Have You Recently Been Accused of a Florida Computer Crime? Watch Out – It Could Be The Reveton Virus At Work!

August 13, 2012 by David S. Seltzer

There is a vicious type of “drive-by” virus going around that may lead you to believe that you’ve committed a Florida computer crime.

The FBI and the Internet Crime Complaint Center (IC3) are on the case, but many unsuspecting people in Florida and elsewhere are still being conned out of money and potentially and unwittingly putting their credit card information and other personal information assets at risk.

According to FBI reports, the so-called Reveton ransomware locks up users’ computers and then intimidates computer owners by accusing them of committing a violation of federal computer law. The virus then orders the user to pay a fine through special card service.

Similar types of ransomware and malware abound out there, but they usually behave in more sneaky fashion. For instance, you might not notice that you’ve contracted malware -- it can essentially hatch and wreak havoc on your computer (and your nerves) days or even weeks later.

The Reveton ransomware, however, is about as subtle as the grunts of an Olympic shot putter.

It hits the computer immediately. Once computer locks up, a message comes on saying that you’ve violated federal computer law -- possibly with respect to child pornography.

Reveton has been operating since 2011 via a malware platform known as Citadel. Despite IC3 warnings, the malware has spread both here in the United States and internationally.

The Internet Crime Compliant Center tells virus victims to avoid paying the alleged fine. Instead, you should contact a trustworthy IT professional at your office/organization or go to a respectable company, such as F-Secure, for a detailed help on what to do to extract the virus from your computer.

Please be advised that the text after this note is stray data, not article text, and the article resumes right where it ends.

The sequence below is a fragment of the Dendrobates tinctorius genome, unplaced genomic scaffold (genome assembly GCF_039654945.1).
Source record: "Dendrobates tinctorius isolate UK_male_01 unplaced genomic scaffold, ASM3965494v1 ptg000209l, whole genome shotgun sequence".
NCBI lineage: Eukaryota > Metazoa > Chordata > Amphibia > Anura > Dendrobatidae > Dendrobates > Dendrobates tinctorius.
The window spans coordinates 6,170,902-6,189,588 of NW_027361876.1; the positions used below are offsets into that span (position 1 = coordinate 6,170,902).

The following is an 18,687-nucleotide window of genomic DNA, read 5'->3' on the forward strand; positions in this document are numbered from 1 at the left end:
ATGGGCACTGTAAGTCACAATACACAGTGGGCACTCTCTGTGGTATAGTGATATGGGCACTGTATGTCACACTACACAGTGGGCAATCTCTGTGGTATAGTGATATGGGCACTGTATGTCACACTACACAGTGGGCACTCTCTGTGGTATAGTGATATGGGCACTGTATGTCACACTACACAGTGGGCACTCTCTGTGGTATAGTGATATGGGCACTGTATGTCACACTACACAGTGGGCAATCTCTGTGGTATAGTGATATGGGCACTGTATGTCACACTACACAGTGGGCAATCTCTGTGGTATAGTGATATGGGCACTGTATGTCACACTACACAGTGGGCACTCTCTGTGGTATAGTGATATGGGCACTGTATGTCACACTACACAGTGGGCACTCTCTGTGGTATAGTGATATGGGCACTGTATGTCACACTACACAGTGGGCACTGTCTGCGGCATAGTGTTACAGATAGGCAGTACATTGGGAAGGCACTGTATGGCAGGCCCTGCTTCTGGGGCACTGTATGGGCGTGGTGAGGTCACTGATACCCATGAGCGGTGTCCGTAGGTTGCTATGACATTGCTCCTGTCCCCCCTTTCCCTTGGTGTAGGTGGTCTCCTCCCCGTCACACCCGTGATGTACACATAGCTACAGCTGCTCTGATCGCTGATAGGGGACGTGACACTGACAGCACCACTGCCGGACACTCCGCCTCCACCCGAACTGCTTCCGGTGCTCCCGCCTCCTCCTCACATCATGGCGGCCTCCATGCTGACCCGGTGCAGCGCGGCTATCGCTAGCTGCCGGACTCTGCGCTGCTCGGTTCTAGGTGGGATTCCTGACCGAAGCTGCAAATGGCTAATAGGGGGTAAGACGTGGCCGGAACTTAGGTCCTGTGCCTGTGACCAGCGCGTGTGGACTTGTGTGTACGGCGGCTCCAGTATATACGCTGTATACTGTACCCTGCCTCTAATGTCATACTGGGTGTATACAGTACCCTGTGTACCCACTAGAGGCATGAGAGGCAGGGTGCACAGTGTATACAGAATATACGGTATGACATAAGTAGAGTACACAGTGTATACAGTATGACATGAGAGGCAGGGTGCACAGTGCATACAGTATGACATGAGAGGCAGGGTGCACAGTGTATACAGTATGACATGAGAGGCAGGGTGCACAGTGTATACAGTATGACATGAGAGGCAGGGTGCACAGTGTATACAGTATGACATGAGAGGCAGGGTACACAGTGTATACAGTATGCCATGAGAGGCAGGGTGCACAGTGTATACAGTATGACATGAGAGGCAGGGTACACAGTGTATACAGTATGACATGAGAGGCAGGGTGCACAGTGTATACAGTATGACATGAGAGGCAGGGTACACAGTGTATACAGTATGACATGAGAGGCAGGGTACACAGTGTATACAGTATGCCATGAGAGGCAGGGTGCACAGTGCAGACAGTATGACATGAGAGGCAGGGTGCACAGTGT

What if you or someone you care about stands accused of a Florida computer crime?

Defending against a cyber crime charge can be even more complicated than defending against the consequences of being victimized by such a crime. Even if your operation was controlled -- you knew everyone involved and kept meticulous records -- criminal enterprises have a curious way of spiraling well beyond their scope. You can thus potentially get you into far more trouble than you realized you could.

For instance, say you trusted an operative to extract Social Security numbers or login information from users online. That operative went onto commit other crimes while working under your aegis. In this case, you could face charges based on his/her ancillary activities, even if you didn’t know about them or support them.

Likewise, you may not be fully aware of how many laws you violated -- or what the consequences might be for violating those laws -- even if you did know that you were engaging in something illegal or, at the very least, ethically dicey.

Getting organized for your defense

The team here at Seltzer Law, PA, can help you understand your Florida criminal charges and prepare you effectively and strategically for your legal challenges. Connect with us at 1-888-THE-DEFENSE (1-888-843-3333), any time of day or night, for a compassionate and thorough free consultation.